Student Misconceptions and Vocabulary Mix-ups: Speech Science at the Nexus Purpose The immediate purpose of this article is to describe how the meaning of terms used in the speech science classroom may conflict with different terminology used in ordinary conversation and in more specialized areas of practice. The ultimate aim is to enable teachers to head off these potential confusions ... Article
Article  |   December 15, 2016
Student Misconceptions and Vocabulary Mix-ups: Speech Science at the Nexus
Author Affiliations & Notes
  • Suzanne Boyce
    Department of Communication Sciences and Disorders, University of Cincinnati, Cincinnati, OH
  • Disclosures
    Disclosures ×
  • Financial: Suzanne Boyce has no relevant financial interests to disclose.
    Financial: Suzanne Boyce has no relevant financial interests to disclose.×
  • Nonfinancial: A portion of this manuscript was presented at a university forum.
    Nonfinancial: A portion of this manuscript was presented at a university forum.×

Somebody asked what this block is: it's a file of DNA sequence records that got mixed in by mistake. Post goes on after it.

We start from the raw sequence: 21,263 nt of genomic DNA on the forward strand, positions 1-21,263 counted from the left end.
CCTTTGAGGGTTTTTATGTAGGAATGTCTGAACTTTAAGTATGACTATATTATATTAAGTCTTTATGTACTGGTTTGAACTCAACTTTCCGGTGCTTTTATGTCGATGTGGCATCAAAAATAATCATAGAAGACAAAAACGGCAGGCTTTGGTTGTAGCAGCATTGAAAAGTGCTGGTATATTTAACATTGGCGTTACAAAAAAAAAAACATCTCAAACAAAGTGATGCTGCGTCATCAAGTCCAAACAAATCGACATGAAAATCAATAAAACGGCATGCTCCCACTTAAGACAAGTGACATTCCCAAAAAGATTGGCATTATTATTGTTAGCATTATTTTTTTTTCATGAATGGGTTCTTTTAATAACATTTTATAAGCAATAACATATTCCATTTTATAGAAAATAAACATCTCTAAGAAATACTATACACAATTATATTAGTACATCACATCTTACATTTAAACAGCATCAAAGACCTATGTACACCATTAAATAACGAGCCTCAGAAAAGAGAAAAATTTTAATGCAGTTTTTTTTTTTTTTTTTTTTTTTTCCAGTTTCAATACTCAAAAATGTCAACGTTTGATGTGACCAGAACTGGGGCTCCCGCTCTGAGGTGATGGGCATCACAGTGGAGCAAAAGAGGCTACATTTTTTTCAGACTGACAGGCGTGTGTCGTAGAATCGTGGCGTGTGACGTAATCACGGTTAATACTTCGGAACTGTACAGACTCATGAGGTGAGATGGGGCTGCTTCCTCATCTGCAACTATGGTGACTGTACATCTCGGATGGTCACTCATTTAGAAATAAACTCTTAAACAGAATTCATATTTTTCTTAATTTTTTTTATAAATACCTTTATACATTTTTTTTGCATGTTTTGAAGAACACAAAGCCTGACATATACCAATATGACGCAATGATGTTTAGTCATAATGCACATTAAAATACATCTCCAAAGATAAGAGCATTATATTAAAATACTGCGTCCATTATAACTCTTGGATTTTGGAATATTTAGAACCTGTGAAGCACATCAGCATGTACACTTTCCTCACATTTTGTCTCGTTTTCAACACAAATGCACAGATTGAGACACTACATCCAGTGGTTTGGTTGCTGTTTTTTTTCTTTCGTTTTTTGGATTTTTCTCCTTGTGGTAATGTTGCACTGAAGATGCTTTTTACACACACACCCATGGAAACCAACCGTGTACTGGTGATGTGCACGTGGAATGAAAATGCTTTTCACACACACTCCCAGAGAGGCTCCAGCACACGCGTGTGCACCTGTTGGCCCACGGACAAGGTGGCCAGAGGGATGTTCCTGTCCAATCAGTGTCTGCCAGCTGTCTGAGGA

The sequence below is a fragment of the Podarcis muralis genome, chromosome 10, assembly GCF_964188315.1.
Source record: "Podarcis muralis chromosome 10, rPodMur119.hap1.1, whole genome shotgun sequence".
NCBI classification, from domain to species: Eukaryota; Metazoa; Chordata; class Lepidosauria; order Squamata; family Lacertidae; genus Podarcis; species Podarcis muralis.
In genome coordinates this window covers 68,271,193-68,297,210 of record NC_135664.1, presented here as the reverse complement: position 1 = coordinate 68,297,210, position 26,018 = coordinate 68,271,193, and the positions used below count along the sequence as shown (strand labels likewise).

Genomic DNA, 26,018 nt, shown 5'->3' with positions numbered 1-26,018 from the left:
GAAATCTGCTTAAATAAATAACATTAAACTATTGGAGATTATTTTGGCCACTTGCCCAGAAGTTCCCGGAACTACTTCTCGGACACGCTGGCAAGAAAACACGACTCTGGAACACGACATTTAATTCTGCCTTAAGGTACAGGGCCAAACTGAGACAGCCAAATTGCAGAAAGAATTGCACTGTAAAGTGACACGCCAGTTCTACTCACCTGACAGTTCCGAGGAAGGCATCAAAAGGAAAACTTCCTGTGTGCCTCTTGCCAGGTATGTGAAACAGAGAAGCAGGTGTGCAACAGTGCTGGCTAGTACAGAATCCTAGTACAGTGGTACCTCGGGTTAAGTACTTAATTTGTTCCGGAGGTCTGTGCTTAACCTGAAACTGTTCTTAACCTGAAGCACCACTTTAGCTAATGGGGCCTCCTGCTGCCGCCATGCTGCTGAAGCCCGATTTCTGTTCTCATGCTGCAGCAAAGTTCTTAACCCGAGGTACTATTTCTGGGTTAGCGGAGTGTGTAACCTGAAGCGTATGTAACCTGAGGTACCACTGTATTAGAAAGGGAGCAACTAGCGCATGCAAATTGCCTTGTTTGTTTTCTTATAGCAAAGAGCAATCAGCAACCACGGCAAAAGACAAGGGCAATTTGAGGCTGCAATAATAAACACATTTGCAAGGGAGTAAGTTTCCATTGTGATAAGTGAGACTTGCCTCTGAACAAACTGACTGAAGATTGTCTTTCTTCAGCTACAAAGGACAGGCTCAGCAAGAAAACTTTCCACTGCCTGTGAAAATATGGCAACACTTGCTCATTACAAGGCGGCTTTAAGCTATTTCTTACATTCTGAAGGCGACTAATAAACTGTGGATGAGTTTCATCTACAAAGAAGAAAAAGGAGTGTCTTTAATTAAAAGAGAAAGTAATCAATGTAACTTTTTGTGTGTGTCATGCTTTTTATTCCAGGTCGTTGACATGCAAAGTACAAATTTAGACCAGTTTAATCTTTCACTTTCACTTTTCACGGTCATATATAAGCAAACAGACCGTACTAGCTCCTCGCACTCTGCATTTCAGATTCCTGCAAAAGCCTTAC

Article Information
Swallowing, Dysphagia & Feeding Disorders / Cultural & Linguistic Diversity / Speech, Voice & Prosody / Part 1
Article   |   December 15, 2016
Student Misconceptions and Vocabulary Mix-ups: Speech Science at the Nexus
Perspectives of the ASHA Special Interest Groups, December 2016, Vol. 1, 26-30. doi:10.1044/persp1.SIG19.26
History: Received August 5, 2016 , Revised October 27, 2016 , Accepted October 27, 2016
Perspectives of the ASHA Special Interest Groups, December 2016, Vol. 1, 26-30. doi:10.1044/persp1.SIG19.26
History: Received August 5, 2016; Revised October 27, 2016; Accepted October 27, 2016

Purpose The immediate purpose of this article is to describe how the meaning of terms used in the speech science classroom may conflict with different terminology used in ordinary conversation and in more specialized areas of practice. The ultimate aim is to enable teachers to head off these potential confusions when teaching speech science, and to consider such confusions when untangling wrong answers from students.

Method Several examples of confusing terminology are discussed: Resonance, Constriction, Aspiration.

Conclusion Students and teachers have a hard job of disentangling the terminology used in the communication disorders classroom. Teachers should be aware of these potential confusions and take steps to reduce or elucidate them.

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